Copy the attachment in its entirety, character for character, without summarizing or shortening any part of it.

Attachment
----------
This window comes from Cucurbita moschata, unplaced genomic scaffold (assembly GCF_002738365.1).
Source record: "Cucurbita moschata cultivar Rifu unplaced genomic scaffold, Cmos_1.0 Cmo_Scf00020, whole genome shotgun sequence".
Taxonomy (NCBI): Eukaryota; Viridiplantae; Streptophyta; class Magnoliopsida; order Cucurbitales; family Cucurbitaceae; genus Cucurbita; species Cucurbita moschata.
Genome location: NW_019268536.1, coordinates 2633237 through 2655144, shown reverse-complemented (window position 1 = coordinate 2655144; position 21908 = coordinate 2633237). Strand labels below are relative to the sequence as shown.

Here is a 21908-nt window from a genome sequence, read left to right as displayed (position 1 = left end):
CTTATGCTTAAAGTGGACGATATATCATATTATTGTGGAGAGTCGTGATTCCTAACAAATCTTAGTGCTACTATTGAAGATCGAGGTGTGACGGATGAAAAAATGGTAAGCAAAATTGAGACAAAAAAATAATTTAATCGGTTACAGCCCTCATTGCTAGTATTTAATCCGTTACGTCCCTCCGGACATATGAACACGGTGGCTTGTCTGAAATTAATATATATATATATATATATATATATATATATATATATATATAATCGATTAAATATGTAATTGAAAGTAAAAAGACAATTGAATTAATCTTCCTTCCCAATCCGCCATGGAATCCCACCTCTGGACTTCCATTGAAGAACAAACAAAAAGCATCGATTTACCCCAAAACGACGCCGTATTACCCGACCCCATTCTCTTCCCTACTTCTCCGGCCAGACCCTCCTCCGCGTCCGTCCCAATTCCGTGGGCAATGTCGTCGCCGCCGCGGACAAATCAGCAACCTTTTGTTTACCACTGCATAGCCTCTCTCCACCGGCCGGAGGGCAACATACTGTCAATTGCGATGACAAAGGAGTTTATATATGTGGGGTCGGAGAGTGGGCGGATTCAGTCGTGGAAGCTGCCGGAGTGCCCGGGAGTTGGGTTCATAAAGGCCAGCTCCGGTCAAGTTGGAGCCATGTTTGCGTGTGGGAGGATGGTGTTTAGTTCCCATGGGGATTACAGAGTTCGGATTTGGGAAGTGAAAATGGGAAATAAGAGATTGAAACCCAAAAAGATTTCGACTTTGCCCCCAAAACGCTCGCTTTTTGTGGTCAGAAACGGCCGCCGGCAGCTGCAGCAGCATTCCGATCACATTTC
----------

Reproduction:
This window comes from Cucurbita moschata, unplaced genomic scaffold (assembly GCF_002738365.1).
Source record: "Cucurbita moschata cultivar Rifu unplaced genomic scaffold, Cmos_1.0 Cmo_Scf00020, whole genome shotgun sequence".
Taxonomy (NCBI): Eukaryota; Viridiplantae; Streptophyta; class Magnoliopsida; order Cucurbitales; family Cucurbitaceae; genus Cucurbita; species Cucurbita moschata.
Genome location: NW_019268536.1, coordinates 2633237 through 2655144, shown reverse-complemented (window position 1 = coordinate 2655144; position 21908 = coordinate 2633237). Strand labels below are relative to the sequence as shown.

Here is a 21908-nt window from a genome sequence, read left to right as displayed (position 1 = left end):
CTTATGCTTAAAGTGGACGATATATCATATTATTGTGGAGAGTCGTGATTCCTAACAAATCTTAGTGCTACTATTGAAGATCGAGGTGTGACGGATGAAAAAATGGTAAGCAAAATTGAGACAAAAAAATAATTTAATCGGTTACAGCCCTCATTGCTAGTATTTAATCCGTTACGTCCCTCCGGACATATGAACACGGTGGCTTGTCTGAAATTAATATATATATATATATATATATATATATATATATATATATATAATCGATTAAATATGTAATTGAAAGTAAAAAGACAATTGAATTAATCTTCCTTCCCAATCCGCCATGGAATCCCACCTCTGGACTTCCATTGAAGAACAAACAAAAAGCATCGATTTACCCCAAAACGACGCCGTATTACCCGACCCCATTCTCTTCCCTACTTCTCCGGCCAGACCCTCCTCCGCGTCCGTCCCAATTCCGTGGGCAATGTCGTCGCCGCCGCGGACAAATCAGCAACCTTTTGTTTACCACTGCATAGCCTCTCTCCACCGGCCGGAGGGCAACATACTGTCAATTGCGATGACAAAGGAGTTTATATATGTGGGGTCGGAGAGTGGGCGGATTCAGTCGTGGAAGCTGCCGGAGTGCCCGGGAGTTGGGTTCATAAAGGCCAGCTCCGGTCAAGTTGGAGCCATGTTTGCGTGTGGGAGGATGGTGTTTAGTTCCCATGGGGATTACAGAGTTCGGATTTGGGAAGTGAAAATGGGAAATAAGAGATTGAAACCCAAAAAGATTTCGACTTTGCCCCCAAAACGCTCGCTTTTTGTGGTCAGAAACGGCCGCCGGCAGCTGCAGCAGCATTCCGATCACATTTC